From Shelby Gebenc, in the Denver Post:
Shelby Grebenc has been raising chickens for both eggs and meat at her family’s Adams County farm. (Cyrus McCrimmon, The Denver Post)
“…Thing No. 1 that I have learned about farming: People talk a lot, but it does not mean much. I have people who want lots of eggs tell me to deliver a certain amount every week. I have to save up the eggs to do this, and then they change their minds and don’t want them.
Thing No. 2: People all say words like “farm fresh,” “sustainability,” but they don’t want to actually pay for what it actually costs me to make it. Almost everyone tries to talk me into lowering my price or asks me to give my eggs away for free. Continue reading
From his unique vantage point as a prosecutor of food poisoning cases, Bill Marler has a greater than normal awareness of deficiencies in the American industrial food system. So it’s really no big surprise that he chooses to raise a few chickens so he can get his eggs direct from his own hens, rather than going through the industrial food system.
But even the few hens he has produce more than his own family can use. So he shares them with his neighbour. This is such ground level common sense stuff that people didn’t used to have to think twice about it. In fact it’s a commentary on how far we’ve come collectively, away from our roots, that such arrangements are now considered noteworthy.
Sadly though, the regulatory mindset seems stuck in the fantasies of the late 20th century, in which it was thought that the green revolution of factory farming would feed the world and we could all happily vege out in front of our televisions after coming home from a day at the office. Folks who live in more urban or less pemissive municipalities than Bill Marler would be getting themselves into a load of trouble doing what he’s doing. Continue reading
From David Rider, in the Toronto Star:
Trish Tervit holds Pippi, one of her pet hens. Tervit got into backyard chicken farmng as a fun educational exercise for her daughters, and loves the fresh eggs. ANDREW FRANCIS WALLACE/TORONTO STAR. Click image to go to the Toronto Star story.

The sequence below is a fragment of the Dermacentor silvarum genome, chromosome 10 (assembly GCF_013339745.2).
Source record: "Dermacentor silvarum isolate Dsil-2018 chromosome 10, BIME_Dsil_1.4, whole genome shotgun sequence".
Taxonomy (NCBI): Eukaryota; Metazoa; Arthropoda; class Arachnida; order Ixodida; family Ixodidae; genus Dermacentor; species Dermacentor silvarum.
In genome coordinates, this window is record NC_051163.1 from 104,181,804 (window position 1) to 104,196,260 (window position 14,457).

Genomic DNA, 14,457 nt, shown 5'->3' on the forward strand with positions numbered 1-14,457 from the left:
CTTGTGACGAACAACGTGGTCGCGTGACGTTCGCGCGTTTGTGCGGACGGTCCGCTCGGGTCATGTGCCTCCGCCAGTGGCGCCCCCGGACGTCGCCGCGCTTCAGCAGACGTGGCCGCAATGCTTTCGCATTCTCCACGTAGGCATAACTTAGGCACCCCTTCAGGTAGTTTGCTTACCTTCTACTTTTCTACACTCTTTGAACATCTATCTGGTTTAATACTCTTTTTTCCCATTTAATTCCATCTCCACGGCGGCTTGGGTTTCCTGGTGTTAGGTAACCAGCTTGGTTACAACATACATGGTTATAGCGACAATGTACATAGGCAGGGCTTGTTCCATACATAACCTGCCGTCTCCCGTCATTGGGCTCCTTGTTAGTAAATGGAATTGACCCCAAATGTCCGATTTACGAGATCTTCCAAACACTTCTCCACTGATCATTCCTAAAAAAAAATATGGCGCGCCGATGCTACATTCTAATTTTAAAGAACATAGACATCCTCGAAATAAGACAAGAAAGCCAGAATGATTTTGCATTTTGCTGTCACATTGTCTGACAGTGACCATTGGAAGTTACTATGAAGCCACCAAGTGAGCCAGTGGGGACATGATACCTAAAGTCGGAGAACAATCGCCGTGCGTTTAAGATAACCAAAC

“Trish Tervit is a friendly mom, an executive with a buzzing iPhone and an outlaw urban farmer collecting eggs on borrowed time.
Her hens — Pippi, Mabel and Elli — peer through a sliding-glass door, schnauzer-like, into Tervit’s Upper Beach semi-detached home.
“I blame my daughter’s Grade 6 teacher,” who brought cute chicks to class, triggering the inevitable “Can we get chickens?” plea from both of Tervit’s daughters. Continue reading
Underground sources report that U.S. food safety legislation is already being implemented. Here are a few snippets:
S510 is going into effect. For those who supported it, arguing it was needed and wasn’t going to destroy local farmers and food producers, here is the reality.
This radio show gives detail. Listen to the podcast at: http://www.derrybrownfield.com/tracks/042511.mp3
They are using it to try to shut down Mike Callicrate and/or people doing the same work he is, with HACCP. He produced raw beef and delivers it fresh every day, within just hours of grinding it (or cutting, too?). They are imposing a “test and wait” rule, in which ground beef (or other kinds, too?) has to be tested daily (sent off for tests?) and then held for test results (for days). This would kill the business of anyone producing fresh meat. Continue reading
According to a recent CBC news story from March 18, a Prince Edward Island couple who operate a small bed and breakfast on the island were visited by a health inspector who forbade them to continue serving meals made with eggs from their own hens. The story goes on to say that the inspectors assert that the regulations behind their action are not new but have been on the books for a long time. The couple, Paul and Jean Offer, are so upset by the whole thing that they are going to close their B&B rather than buy supermarket eggs for their guests.
Perhaps it’s no surprise that the same sort of things go on in other jurisdictions. One Ontario farmer that I know was upset when he first heard several years ago about new requirements for eggs to be graded before being sold to customers, and so he called up the government department responsible for the ruling and asserted that he was going to break the law and that they should come and arrest him. Guess what. They declined to do so. They apparently didn’t want a fuss kicked up when the law was introduced, and the best way they saw to do that was to not enforce it for a while. Now that case was a few years ago, and more recently the enforcement of such regulations has been ramped up. Continue reading
Robert Cribb at the Toronto Star:
“Tens of thousands of illegal eggs — some covered in fecal matter and feathers — have emerged in a crackdown on GTA food retailers and wholesalers, prompting public health concerns and pending charges against nine companies so far.
The investigation, led by Toronto Public Health, York Region and the provincial natural resources ministry, discovered ungraded eggs “in very bad shape” across the region. In Toronto, at least six food establishments have charges pending:…” Continue reading